Telling Byzantine History: Current Trends and New Directions

May 24, CEU

May 25, University of Vienna



Conference Program

Friday May 24, 2024


09:00: Arrival and Registration


09:45: Welcome from Aleksandar Anđelović and Lewis Read (University of Vienna)




Johannes Preiser-Kapeller | Austrian Academy of Sciences

Stones, Bones, Sherds, Trees, Pollen and Genes: Telling Byzantine History Without Written Sources


Session 1: Late Antique Texts in the Museum and the Classroom


Chair: Basema Hamarneh | University of Vienna


Ivan Mileković | Central European University

From Byzantium to Antiquity: Reevaluating the Place of Late Antique Material in Museum Collections

Annegret Weil Helmbold | University of Münster

Approaching Procopius through AI: A Teaching Experiment



Session 2: Perceiving Byzantium from the Margins


Chair: István Perczel | Central European University


Márk Besztercei | Eötvös Loránd University

Orthodox Rome and Heretic Constantinople: Patriarchs, Emperors, and Theological Legitimacy at the Lateran Council of 649


Pauline Vasselle | University of Nottingham

Byzantine Monastic History from a Rus’ Perspective from the Seventh to the Fifteenth Century


Olga Vlachou | Central European University

Disintegration or Prosperity? Unraveling the Economic, Administrative, and Educational Landscape of Byzantine Provinces in Greece (ca. 1150–1204)


Session 3: Byzantine Art and Architecture in Armenian Sources


Chair: Benedetta Contin | University of Vienna


Magdalena Krampe | Albert Ludwig University of Freiburg

The Armenian Church within the Thecla Basilica of Meriamlik


Armine Petrosyan | Mesrop Mashtots Institute of Ancient Manuscripts and Martin-Luther University Halle-Wittenberg

Archetype of Predator and Prey: Iconography and Symbolism of Bird Combat Scenes in the Mediaeval Art of Armenia, Byzantium, and Sasanian Iran


Session 4: Re-Reading Byzantine Narratives


Chair: Volker Menze | Central European University


Piril Us-MacLennan | Ghent University

Romance, Memoirs, Tales, or Anecdotes? A Literary and Stylistic Analysis of Nikephoros Bryennios’ Material for History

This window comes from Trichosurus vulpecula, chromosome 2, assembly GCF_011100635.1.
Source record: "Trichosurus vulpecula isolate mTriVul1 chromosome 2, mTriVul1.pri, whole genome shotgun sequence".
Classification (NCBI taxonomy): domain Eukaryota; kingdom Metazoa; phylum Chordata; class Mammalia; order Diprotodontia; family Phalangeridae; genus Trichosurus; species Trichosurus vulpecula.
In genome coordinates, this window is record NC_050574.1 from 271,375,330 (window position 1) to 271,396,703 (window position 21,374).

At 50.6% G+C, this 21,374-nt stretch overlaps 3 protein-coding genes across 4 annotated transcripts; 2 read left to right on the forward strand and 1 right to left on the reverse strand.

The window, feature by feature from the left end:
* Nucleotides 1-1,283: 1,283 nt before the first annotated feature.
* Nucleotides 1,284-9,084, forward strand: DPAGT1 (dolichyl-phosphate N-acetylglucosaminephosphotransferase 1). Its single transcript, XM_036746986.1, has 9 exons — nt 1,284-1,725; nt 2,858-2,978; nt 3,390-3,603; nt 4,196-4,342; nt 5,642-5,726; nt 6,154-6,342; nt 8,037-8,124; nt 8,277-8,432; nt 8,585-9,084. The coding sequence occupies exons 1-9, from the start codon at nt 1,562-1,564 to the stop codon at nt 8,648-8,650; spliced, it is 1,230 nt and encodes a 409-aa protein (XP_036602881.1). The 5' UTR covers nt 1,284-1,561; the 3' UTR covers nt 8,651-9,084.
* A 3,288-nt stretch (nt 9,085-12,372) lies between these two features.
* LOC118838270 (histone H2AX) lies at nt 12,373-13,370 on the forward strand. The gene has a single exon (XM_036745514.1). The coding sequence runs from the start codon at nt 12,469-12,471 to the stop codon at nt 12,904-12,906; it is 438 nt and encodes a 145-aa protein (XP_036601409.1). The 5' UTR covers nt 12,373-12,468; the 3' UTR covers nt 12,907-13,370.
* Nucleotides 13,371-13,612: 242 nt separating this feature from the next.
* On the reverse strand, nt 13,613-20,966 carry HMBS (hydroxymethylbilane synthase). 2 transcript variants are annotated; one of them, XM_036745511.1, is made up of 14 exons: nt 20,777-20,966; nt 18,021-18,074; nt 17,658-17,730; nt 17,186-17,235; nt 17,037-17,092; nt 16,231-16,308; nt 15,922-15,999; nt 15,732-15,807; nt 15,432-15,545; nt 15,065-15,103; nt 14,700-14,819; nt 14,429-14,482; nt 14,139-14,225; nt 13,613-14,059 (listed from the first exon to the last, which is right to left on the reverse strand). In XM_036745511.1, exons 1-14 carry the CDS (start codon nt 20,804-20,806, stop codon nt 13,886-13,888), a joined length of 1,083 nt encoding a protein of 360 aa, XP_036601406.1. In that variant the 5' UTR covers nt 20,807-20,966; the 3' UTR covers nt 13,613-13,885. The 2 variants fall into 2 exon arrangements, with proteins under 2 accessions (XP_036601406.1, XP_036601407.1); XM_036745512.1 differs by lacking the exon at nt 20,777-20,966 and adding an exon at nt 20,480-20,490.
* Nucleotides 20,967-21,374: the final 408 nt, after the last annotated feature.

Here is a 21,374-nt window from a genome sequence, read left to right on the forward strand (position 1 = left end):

Daiki Sano | The University of Edinburgh

‘And Everything was Abandoned': Late Byzantine Policies in the Eyes of George Pachymeres

Radka Pallová | Princeton University

‘De res q(uon)d(am) Guderit liberti’: Empire and Archival Violence in the Ravenna Papyri


Saturday May 25, 2024


09:00: Arrival and Registration


09:45: Welcome from Dunja Milenković and Osman Yüksel Özdemir (Central European University)


Session 1: New Perspectives on Byzantine Studies from China


Chair: Nikolaos Zagklas | University of Vienna


Ziyao Zhu | King’s College London

Beyond Marxist Historiography: A Debate on Byzantium's Middle Class (μέσοι) in China

ZiRan Guo | National and Kapodistrian University of Athens

Overview of the Study of Byzantine Spirituality and Eastern Orthodox Church in China


Session 2: Uses and Abuses of Byzantium in Nation Building


Chair: Konrad Petrovszky | Austrian Academy of Sciences


11:30–12:00 Osman Kocabal | Central European University

Perception of Byzantine History in the Late Ottoman Period: An Analysis of Celal Nuri Ileri’s Book: Rum ve Bizans

12:00–12:30 Zoran Jovanović | University of Belgrade

Byzantium as a Golden Age of Greek History: Nation-Building through Post-Byzantine Narratives


Session 3: Byzantium Art and Architecture amongst Rus and in Italy


Chair: Grace Stafford | University of Vienna


Giada Lattanzio | Masaryk University

A Byzantine Island? Historiographical Issues in (Art) Historical Studies on Early Medieval Sardinia (Sixth–Eleventh Century)

Evelina Kachynska | Polish Academy of Sciences

Mastaura Not Constantinople: Transferring Architectural Patterns from a Byzantine Province to Rus


Session 4: Byzantium During the Enlightenment and Post-Enlightenment


Chair: György Geréby | Central European University


Aliosha Bielenberg | University of California, Berkeley 

How Do You Read Homer? Ethics, Epistemology, and the Self in Homeric Scholarship

Lev Shadrin | University of Innsbruck 

The Use of Greek in Karl Benedikt Hase’s ‘Secret Diary’




Panagiotis Agapitos | Johannes Gutenberg University of Mainz

Three-Dimensionalities: Towards a Narrative History of Byzantine Literature